Are You Thinking About a Career in Welding?
Welding is a manufacturing process which joins two materials, typically metals or thermoset thermoplastics, in order to fuse them together by subjecting the surfaces to high heat and then letting them cool, leading to fusion. Welding is different from other heat-fusion methods like brazing and welding, which don’t melt the base material at all. There are many different kinds of welds, each having its own advantages and disadvantages. Generally, however, welding is used for joining two pieces of similar size and weight that are fastened securely to one another. The welding industry has developed a wide variety of different types of welding equipment and products, but all welders require similar basic tools.
Many kinds of welding equipment and machines are available, with some being better than others. One of the most popular and successful types of welding is friction stir welding, or MIG (Metal Inert Gas). The reason for this is the ease of use – the welder simply holds the metal part in place with pressure, applies the heat, then holds it still for the welding process. Many welders hold one hand in the center of the arc and use the other to steady the ark. The welder is not wearing any protective gear, so the chances for flying sparks are almost non-existent, as long as you follow the manufacturers’ safety precautions.
Many welders begin their careers with general electrical welding programs. These programs offer hands-on training in both the theory and practice of welding, and many trainees choose to continue their education with on-the-job classes. Hands-on practice allows students to become more familiar with the operations of the welder, while practicing methods they have already learned in class. After gaining experience and gaining hands-on practice, most welder students decide to take more advanced welding courses and programs. These classes often include classes on shielding, gas tungsten arc welding (GTCW), flux cored welding, and plasma cutting.
A high school graduate who wishes to become a welder can begin by taking general welding classes at his or her local community college. If these classes are satisfied, a vocational/trade school will offer specialized classes that lead to a certificate. Once qualified, a student can look for an experienced job on an as-needed basis at a shop or factory that uses welders on a regular basis. Some welders work as contractors directly after graduating from high school or as apprentices under another welder. While a career path in welding might seem closed to some people, it actually opens doors that may not otherwise be there.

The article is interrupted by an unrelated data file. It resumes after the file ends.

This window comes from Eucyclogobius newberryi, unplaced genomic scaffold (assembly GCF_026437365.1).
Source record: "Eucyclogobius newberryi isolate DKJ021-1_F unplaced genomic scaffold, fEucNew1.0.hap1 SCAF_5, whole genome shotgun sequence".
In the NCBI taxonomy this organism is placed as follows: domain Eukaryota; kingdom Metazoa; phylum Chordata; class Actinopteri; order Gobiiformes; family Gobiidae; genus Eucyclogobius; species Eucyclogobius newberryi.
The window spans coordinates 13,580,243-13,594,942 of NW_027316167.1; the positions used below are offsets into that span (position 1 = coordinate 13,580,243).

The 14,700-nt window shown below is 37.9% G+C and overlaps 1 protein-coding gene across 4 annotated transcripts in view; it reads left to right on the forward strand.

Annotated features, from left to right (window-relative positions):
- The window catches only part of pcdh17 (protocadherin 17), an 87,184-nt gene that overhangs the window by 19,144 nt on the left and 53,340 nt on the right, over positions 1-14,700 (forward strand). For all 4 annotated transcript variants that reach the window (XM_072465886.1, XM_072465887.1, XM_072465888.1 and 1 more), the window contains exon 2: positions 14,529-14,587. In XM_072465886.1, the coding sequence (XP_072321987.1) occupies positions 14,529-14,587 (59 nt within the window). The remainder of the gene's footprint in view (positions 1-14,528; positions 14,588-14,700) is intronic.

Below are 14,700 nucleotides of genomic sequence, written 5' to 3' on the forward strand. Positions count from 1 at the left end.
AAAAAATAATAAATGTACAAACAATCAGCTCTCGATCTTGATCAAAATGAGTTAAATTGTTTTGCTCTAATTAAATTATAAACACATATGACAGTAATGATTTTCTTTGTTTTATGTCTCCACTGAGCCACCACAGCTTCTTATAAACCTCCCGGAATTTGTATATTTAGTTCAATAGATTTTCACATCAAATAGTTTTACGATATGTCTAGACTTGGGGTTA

High school graduates that want to take advantage of the welding industry can either go straight to a welding school or enroll in a vocational course that will lead to a certificate. Many welders also complete their apprenticeship in order to gain the hands-on experience that they need to help them succeed on their own as welders. However, because this career path is hands-on, it is usually required that new welders take a few months to several years of apprenticeship before they are allowed to start working with their own and their employer’s welding machines.
To be an effective welder, it is necessary for a welder to understand and learn about welding processes. The types of welding processes available depend on the type of metal being used and the type of welding being performed. There are also other factors involved in the choice of welding processes for various types of metals and different welding positions. A person who wants to be a welder must have a desire to learn about all of these factors. If you are interested in becoming one, there are many ways to get started.